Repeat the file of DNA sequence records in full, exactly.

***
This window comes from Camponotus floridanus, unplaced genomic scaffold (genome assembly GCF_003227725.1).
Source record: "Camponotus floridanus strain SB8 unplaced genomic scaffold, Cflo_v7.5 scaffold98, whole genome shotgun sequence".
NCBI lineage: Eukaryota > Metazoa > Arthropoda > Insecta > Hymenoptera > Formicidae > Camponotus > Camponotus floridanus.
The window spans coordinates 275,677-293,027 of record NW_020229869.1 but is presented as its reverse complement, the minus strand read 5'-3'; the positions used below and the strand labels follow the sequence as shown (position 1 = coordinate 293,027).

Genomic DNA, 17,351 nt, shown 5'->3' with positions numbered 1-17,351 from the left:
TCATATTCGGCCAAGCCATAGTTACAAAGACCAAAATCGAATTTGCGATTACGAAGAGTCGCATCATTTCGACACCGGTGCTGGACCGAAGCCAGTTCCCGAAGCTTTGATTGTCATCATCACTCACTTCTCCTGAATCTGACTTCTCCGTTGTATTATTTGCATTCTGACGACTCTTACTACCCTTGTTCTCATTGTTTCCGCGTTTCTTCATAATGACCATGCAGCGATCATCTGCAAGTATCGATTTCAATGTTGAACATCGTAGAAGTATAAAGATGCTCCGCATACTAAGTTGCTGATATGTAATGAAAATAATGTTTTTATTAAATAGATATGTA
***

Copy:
This window comes from Camponotus floridanus, unplaced genomic scaffold (genome assembly GCF_003227725.1).
Source record: "Camponotus floridanus strain SB8 unplaced genomic scaffold, Cflo_v7.5 scaffold98, whole genome shotgun sequence".
NCBI lineage: Eukaryota > Metazoa > Arthropoda > Insecta > Hymenoptera > Formicidae > Camponotus > Camponotus floridanus.
The window spans coordinates 275,677-293,027 of record NW_020229869.1 but is presented as its reverse complement, the minus strand read 5'-3'; the positions used below and the strand labels follow the sequence as shown (position 1 = coordinate 293,027).

Genomic DNA, 17,351 nt, shown 5'->3' with positions numbered 1-17,351 from the left:
TCATATTCGGCCAAGCCATAGTTACAAAGACCAAAATCGAATTTGCGATTACGAAGAGTCGCATCATTTCGACACCGGTGCTGGACCGAAGCCAGTTCCCGAAGCTTTGATTGTCATCATCACTCACTTCTCCTGAATCTGACTTCTCCGTTGTATTATTTGCATTCTGACGACTCTTACTACCCTTGTTCTCATTGTTTCCGCGTTTCTTCATAATGACCATGCAGCGATCATCTGCAAGTATCGATTTCAATGTTGAACATCGTAGAAGTATAAAGATGCTCCGCATACTAAGTTGCTGATATGTAATGAAAATAATGTTTTTATTAAATAGATATGTA